Before the virus, four starkly opposed binary choices set the terms of every debate: globalization or return to the nation-state; capitalism or socialism; technocracy or populism; multilateralism or geopolitics. Those debates are now outdated. In each case, there is a need to move to something else. The increasingly popular prefix “post” helps somewhat: post-globalization rather than deglobalization; post-national rather than renationalization; post-capitalist in combating large concentrations of capital; post-socialist in escaping from the limits of the nation-state and from the controls inherent in traditional socialism; post-technocratic in allowing everyone to be a technocrat; and post-populist in the sense that the opposition of “the people,” or “the real people” seems surreal and destructive to everyone else (who is unreal)? “Post” societies require a new set of terms.
The uncertainties about meanings have become an obstacle to productive debate, and to the application of rigorous logic. To solve pressing problems, each term needs to be rethought in what can be thought of as an act of intellectual decluttering. The lifestyle guru Marie Kondo created a highly successful practice of cleaning up people’s homes, achieving a minimalist aesthetic. She holds that items that no longer “spark joy” should be discarded. The Kondo principle involves families collectively sifting through items left by previous generations. That really is not a bad agenda for an act of intellectual hygiene. The equivalent to the family cleanup would be a national as well as an international debate, leading to a decluttering that would create more room for new ideas—ways of repackaging reality—that truly “spark creativity.”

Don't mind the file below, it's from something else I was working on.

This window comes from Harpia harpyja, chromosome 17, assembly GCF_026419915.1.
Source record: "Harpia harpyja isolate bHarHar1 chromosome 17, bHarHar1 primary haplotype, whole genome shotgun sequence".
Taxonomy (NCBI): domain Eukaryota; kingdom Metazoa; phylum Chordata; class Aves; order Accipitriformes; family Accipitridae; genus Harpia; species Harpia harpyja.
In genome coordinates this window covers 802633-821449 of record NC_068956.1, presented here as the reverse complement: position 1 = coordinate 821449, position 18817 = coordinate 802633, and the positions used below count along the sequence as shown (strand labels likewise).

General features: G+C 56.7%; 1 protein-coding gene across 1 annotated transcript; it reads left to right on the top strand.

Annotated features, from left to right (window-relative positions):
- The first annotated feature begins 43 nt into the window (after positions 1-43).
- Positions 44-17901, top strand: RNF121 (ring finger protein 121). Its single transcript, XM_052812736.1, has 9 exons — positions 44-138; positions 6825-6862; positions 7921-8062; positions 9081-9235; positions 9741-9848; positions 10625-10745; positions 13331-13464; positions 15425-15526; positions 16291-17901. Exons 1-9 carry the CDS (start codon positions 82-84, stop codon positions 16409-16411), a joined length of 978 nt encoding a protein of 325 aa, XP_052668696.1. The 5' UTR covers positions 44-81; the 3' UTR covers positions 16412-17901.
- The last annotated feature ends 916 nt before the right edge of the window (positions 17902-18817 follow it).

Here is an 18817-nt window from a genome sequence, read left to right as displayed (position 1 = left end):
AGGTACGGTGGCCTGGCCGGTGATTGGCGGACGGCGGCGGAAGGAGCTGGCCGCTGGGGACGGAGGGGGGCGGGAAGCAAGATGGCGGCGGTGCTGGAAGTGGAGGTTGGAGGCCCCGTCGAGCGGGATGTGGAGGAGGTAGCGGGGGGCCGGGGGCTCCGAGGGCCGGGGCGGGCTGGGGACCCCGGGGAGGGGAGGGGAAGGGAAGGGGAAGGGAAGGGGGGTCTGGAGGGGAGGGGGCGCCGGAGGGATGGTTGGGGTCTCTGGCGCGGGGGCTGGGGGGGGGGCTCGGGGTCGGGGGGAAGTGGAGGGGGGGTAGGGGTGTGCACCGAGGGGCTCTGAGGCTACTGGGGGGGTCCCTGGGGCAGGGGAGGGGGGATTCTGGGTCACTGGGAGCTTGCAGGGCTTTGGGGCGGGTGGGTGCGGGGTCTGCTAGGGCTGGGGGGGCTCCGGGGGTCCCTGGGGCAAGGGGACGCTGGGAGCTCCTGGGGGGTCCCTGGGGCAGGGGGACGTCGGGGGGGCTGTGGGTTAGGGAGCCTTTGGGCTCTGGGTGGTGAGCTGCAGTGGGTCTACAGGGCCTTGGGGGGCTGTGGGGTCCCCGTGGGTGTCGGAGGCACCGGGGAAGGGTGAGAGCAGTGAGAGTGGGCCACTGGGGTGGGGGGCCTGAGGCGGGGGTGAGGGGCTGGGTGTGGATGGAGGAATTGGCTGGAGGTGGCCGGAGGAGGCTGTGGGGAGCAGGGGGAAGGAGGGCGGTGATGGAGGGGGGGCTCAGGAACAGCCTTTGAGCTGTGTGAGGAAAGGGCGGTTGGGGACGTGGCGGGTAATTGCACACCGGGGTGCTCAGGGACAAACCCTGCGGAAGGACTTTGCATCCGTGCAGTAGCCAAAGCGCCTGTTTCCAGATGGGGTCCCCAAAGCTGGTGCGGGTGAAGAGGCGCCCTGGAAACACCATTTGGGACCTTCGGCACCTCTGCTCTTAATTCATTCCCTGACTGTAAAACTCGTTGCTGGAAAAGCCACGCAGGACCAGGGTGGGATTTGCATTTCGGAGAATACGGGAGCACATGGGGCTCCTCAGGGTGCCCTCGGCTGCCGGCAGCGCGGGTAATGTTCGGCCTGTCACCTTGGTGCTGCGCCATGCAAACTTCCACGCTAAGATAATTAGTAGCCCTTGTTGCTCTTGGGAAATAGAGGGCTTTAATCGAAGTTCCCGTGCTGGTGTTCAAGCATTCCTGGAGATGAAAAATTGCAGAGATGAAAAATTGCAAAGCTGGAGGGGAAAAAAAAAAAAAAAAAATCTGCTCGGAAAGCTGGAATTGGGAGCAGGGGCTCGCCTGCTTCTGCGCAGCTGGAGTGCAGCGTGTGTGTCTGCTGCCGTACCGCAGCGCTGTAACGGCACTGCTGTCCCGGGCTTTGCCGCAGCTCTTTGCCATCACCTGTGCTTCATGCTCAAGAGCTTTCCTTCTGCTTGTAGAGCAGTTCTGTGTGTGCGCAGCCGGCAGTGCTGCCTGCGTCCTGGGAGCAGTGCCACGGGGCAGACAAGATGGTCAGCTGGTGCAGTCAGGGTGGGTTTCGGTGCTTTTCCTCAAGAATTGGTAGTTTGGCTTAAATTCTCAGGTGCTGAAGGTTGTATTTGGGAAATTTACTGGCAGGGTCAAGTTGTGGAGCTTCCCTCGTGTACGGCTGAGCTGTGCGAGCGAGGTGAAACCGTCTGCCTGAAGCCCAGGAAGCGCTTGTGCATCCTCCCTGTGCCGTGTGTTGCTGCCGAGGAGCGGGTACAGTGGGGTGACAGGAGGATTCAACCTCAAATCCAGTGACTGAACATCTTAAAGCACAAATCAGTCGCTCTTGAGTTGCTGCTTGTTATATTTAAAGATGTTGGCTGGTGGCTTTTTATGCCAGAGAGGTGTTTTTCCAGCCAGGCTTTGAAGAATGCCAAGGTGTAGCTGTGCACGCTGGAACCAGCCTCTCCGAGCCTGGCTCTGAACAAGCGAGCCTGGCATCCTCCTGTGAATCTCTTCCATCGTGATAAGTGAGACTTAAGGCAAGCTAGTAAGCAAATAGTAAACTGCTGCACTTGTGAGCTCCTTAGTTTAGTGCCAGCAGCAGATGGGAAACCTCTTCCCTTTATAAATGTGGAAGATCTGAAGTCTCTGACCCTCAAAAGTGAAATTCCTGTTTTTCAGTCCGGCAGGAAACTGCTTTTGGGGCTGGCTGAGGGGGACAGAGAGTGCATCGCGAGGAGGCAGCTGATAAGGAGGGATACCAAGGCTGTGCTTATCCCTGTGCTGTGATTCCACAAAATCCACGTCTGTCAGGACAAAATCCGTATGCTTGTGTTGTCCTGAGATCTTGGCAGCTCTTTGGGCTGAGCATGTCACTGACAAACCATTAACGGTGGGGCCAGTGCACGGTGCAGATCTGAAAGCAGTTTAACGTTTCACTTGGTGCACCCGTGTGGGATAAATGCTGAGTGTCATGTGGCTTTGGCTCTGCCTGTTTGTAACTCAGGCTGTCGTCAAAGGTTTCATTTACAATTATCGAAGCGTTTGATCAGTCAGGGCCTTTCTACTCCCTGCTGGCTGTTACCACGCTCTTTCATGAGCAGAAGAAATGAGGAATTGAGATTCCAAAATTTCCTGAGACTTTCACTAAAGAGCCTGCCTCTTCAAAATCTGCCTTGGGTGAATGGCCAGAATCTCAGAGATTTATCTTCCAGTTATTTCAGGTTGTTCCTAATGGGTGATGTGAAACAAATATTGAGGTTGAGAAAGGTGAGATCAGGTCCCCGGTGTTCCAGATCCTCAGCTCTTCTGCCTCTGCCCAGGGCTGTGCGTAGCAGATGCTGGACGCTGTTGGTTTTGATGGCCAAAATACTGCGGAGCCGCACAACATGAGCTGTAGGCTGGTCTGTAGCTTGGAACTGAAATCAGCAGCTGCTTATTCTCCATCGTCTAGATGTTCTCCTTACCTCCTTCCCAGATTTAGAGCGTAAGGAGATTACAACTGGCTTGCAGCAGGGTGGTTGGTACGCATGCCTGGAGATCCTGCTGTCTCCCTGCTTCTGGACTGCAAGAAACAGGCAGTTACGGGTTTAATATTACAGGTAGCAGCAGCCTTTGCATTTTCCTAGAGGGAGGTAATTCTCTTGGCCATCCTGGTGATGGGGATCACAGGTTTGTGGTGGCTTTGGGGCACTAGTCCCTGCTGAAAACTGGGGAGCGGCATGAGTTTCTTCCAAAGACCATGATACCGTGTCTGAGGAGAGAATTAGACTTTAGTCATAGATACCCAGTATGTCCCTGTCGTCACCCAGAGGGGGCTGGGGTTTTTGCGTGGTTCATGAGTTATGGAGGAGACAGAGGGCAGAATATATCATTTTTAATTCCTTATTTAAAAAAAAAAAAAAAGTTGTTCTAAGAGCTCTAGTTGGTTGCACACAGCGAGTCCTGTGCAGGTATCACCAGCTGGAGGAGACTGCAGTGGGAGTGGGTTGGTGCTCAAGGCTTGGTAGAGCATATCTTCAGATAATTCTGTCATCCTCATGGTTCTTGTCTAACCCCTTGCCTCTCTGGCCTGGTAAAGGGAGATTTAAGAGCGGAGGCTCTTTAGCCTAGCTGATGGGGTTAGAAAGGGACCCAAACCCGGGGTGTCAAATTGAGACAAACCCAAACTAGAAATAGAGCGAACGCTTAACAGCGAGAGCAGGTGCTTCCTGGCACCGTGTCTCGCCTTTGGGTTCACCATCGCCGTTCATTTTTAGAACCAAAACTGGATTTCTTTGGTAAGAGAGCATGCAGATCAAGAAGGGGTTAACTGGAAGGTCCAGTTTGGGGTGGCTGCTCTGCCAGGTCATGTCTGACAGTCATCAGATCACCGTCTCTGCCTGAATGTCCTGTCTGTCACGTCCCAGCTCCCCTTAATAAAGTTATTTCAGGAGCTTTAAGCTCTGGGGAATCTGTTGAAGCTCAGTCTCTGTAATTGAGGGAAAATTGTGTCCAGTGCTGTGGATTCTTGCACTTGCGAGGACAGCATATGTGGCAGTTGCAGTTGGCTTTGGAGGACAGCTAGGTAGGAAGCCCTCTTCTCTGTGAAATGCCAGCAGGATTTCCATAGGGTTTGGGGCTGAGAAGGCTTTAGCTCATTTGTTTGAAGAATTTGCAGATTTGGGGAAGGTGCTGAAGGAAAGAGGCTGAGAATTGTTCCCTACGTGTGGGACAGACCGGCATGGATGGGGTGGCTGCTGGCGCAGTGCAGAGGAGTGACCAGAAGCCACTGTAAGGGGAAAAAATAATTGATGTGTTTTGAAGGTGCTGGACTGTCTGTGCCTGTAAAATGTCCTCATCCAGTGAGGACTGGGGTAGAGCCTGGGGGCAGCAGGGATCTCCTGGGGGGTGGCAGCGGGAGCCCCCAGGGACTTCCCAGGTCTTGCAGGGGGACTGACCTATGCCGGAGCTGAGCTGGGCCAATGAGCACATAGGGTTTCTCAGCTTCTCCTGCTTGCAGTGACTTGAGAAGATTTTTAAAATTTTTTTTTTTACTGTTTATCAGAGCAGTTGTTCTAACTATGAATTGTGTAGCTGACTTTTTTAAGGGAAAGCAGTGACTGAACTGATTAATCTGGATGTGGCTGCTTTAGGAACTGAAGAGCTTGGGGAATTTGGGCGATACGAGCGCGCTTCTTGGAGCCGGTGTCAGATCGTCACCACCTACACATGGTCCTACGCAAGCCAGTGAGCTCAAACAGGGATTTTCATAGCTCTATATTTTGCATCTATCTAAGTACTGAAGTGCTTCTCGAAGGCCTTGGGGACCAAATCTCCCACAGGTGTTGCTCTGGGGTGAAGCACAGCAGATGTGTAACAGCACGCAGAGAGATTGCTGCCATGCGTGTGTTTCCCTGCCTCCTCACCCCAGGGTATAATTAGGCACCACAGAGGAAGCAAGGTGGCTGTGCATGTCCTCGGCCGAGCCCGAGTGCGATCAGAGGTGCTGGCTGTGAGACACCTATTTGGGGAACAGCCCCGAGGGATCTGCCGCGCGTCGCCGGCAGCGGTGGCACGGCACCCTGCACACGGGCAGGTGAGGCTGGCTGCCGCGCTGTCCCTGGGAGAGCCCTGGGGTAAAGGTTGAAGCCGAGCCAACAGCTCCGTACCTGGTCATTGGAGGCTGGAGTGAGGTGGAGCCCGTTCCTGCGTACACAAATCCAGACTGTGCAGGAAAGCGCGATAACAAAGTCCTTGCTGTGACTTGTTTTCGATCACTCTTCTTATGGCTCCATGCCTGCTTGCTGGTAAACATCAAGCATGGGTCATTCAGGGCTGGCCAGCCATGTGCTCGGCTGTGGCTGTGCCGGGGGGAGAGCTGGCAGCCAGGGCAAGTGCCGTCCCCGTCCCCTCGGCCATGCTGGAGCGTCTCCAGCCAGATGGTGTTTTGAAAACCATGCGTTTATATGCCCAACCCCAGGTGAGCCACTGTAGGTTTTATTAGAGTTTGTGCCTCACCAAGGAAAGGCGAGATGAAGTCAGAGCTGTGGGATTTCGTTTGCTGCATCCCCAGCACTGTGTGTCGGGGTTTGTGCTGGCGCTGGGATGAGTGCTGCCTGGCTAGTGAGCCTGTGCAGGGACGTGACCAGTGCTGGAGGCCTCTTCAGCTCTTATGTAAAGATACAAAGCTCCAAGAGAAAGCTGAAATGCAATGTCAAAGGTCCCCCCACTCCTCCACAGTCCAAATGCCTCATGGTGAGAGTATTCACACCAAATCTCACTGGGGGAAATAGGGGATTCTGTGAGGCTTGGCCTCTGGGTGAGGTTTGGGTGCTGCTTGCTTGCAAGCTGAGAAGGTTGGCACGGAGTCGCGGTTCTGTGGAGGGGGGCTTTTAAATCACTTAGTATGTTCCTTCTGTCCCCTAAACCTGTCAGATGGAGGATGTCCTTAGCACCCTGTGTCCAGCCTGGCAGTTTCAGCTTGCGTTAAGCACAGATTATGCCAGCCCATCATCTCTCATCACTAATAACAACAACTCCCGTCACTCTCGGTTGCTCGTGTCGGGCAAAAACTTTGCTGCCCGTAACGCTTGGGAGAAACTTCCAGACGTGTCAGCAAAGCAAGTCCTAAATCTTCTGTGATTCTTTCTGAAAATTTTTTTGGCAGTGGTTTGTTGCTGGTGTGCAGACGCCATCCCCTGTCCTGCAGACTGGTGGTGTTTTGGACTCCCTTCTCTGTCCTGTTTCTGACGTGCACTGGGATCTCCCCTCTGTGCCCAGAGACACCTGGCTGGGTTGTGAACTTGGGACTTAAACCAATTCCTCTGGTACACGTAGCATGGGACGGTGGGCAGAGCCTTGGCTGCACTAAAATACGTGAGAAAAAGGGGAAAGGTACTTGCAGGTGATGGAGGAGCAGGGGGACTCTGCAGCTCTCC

James, W, Pragmatism: A New Name for Some Old Ways of Thinking, 1907
Hibben, J.G. “The Test of Pragmatism,” The Philosophical Review, 1908
Solzhenitsyn, A. (transl. H. T. Willetts), August 1914: The Red Wheel, 1989
Sutton, D. The Language of Revolution: A Study of Language Change during Stasis in Ancient Greek and Roman Thought, Oxford DPhil thesis 2022
Thucydides (transl. R. Crawley), The History of the Peloponnesian War, 431 BCE
Mill, J.S. On Liberty, 1859
Wittgenstein, L., Tractatus Logicus-Philosophicus, 1922.
This essay was first published in Culturico May 3, 2023, in a slightly different format.
Harold is Professor of History and International Affairs at Princeton University and the author of The War of Words.